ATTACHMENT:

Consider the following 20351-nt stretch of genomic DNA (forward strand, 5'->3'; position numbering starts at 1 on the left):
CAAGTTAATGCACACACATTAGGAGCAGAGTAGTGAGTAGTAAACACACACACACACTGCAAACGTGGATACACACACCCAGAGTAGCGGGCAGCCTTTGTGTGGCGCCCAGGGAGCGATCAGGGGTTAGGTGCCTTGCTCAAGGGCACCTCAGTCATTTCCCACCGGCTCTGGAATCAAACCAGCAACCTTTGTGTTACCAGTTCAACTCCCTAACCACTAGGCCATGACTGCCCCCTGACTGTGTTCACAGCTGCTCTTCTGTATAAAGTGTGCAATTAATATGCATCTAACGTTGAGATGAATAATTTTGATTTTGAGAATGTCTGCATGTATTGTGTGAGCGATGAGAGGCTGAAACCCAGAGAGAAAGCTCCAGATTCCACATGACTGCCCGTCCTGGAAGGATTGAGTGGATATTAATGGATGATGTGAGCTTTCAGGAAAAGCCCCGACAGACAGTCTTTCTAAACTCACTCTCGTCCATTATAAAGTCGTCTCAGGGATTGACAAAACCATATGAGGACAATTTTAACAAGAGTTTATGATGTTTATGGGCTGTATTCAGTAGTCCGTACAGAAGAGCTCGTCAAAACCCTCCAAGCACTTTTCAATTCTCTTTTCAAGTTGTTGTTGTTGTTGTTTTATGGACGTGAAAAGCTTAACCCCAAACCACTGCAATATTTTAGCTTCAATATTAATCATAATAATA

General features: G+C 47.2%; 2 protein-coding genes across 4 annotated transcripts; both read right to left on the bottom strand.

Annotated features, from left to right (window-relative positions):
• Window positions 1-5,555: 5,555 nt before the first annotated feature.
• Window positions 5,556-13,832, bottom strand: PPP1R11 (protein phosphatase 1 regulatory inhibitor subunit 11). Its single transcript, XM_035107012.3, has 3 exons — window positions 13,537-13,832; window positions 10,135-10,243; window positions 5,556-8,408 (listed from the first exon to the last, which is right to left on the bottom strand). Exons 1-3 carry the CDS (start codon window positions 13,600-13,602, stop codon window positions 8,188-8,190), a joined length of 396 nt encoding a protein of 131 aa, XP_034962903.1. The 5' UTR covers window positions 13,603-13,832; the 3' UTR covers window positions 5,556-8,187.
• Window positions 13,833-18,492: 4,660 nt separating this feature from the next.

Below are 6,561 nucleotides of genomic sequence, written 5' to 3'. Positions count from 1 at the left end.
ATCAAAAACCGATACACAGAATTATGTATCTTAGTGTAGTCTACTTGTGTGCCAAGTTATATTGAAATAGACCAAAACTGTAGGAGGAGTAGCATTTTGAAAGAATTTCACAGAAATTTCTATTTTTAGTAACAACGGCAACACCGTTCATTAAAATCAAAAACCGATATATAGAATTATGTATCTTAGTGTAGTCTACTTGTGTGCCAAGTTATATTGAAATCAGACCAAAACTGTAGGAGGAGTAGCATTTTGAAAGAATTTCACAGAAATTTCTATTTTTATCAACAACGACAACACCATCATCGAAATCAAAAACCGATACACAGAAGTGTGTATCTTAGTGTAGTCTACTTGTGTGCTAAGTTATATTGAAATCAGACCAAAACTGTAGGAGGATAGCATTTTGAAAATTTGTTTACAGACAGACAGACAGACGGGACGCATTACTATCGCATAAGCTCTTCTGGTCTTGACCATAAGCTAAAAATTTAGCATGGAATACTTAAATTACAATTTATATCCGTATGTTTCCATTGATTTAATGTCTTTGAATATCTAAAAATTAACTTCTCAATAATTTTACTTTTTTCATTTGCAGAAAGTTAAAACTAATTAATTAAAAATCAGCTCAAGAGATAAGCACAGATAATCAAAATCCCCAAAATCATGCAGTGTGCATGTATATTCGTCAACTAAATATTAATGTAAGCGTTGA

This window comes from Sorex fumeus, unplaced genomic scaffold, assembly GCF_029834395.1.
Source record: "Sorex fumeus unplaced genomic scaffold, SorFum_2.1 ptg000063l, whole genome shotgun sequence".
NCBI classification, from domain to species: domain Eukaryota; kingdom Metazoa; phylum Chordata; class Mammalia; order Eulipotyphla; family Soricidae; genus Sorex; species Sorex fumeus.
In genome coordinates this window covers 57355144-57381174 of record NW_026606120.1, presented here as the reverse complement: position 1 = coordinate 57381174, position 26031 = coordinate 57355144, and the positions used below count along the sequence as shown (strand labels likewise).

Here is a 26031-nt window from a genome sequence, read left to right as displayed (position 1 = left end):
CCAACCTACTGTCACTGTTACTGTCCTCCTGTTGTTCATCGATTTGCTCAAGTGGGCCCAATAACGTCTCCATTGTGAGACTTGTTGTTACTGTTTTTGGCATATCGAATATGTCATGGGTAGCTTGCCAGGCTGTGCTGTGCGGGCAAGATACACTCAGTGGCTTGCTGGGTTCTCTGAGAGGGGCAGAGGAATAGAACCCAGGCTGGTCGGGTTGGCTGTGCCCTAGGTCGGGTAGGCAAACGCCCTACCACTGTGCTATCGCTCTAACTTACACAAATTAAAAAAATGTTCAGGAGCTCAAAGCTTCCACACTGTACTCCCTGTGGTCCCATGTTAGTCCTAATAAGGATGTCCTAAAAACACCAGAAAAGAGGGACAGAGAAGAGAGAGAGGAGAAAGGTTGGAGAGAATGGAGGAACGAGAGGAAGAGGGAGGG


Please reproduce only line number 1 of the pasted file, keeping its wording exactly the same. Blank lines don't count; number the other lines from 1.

Consider the following 20351-nt stretch of genomic DNA (forward strand, 5'->3'; position numbering starts at 1 on the left):